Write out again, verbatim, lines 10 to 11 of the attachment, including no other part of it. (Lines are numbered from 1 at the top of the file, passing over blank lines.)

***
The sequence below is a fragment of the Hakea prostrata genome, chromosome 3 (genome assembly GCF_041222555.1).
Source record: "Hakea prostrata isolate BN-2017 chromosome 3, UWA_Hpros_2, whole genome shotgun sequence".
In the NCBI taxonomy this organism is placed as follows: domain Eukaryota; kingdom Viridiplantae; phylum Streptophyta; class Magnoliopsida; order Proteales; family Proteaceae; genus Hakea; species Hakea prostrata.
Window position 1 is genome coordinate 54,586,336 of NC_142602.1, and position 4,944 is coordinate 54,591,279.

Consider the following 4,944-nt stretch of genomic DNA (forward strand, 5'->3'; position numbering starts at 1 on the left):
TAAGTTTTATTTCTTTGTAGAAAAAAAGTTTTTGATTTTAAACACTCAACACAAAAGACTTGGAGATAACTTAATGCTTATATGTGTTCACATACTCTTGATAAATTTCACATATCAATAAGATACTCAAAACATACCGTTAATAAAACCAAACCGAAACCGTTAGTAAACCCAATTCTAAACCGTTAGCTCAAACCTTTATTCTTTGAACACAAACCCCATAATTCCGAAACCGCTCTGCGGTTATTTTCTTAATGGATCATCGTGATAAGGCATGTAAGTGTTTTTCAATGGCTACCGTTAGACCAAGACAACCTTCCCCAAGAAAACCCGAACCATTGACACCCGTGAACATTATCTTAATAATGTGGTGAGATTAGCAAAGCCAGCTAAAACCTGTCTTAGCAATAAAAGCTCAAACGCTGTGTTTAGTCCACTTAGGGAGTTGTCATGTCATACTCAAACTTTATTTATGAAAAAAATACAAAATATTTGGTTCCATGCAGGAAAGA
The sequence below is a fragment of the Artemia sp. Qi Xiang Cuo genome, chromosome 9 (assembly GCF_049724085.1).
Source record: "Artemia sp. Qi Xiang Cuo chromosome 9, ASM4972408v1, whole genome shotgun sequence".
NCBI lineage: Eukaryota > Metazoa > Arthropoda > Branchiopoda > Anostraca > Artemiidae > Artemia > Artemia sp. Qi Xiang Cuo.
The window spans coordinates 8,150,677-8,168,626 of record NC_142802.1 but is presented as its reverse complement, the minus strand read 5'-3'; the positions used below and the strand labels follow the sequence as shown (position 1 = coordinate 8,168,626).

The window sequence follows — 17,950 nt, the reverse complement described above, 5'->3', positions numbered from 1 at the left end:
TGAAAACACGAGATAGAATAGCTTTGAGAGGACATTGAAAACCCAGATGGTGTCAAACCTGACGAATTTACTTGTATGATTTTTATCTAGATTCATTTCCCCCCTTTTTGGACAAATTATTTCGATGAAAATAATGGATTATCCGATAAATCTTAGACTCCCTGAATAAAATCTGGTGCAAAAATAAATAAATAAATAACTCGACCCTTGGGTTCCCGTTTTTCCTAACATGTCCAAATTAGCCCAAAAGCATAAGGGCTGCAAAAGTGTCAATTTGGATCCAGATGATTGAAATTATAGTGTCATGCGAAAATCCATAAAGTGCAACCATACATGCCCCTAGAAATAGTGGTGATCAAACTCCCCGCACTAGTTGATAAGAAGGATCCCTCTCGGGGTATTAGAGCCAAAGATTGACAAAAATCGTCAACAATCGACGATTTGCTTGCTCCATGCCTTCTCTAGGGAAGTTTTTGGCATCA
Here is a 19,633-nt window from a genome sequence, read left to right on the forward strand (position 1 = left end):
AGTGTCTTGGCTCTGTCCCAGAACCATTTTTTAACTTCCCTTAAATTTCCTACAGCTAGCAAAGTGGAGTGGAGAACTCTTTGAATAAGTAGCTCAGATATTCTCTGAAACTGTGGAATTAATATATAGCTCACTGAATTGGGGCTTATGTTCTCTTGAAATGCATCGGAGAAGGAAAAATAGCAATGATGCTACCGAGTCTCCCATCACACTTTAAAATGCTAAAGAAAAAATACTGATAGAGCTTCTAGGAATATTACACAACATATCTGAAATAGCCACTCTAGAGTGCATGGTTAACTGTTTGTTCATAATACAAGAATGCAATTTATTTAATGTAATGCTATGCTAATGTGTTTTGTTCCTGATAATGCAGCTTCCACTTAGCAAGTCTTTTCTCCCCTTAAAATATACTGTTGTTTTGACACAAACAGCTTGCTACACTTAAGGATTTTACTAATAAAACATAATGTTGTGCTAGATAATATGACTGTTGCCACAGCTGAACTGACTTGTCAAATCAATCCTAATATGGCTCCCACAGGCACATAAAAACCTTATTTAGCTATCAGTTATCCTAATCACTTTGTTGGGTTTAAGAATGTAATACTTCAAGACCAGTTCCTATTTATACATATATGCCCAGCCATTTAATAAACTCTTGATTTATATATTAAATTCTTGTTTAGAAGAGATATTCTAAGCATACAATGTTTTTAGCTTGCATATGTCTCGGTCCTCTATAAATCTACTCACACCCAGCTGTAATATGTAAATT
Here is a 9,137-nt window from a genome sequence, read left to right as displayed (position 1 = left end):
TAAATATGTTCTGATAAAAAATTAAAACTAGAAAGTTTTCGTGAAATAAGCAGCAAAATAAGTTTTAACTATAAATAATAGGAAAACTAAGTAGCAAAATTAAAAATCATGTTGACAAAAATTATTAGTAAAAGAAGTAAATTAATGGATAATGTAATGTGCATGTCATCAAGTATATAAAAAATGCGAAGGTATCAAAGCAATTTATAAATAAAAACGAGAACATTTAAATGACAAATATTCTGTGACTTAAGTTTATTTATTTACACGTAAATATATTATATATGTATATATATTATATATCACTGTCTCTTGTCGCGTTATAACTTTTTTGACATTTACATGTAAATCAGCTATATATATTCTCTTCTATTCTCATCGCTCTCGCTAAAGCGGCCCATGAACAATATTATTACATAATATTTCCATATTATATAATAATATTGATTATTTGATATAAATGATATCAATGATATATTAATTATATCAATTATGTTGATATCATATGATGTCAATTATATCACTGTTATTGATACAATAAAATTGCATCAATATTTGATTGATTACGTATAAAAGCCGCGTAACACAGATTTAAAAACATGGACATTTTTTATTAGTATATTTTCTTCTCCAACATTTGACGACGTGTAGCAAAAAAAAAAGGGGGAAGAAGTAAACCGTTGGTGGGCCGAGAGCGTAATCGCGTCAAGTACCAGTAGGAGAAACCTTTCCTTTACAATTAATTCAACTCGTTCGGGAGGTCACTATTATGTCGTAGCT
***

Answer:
The window spans coordinates 8,150,677-8,168,626 of record NC_142802.1 but is presented as its reverse complement, the minus strand read 5'-3'; the positions used below and the strand labels follow the sequence as shown (position 1 = coordinate 8,168,626).

The window sequence follows — 17,950 nt, the reverse complement described above, 5'->3', positions numbered from 1 at the left end: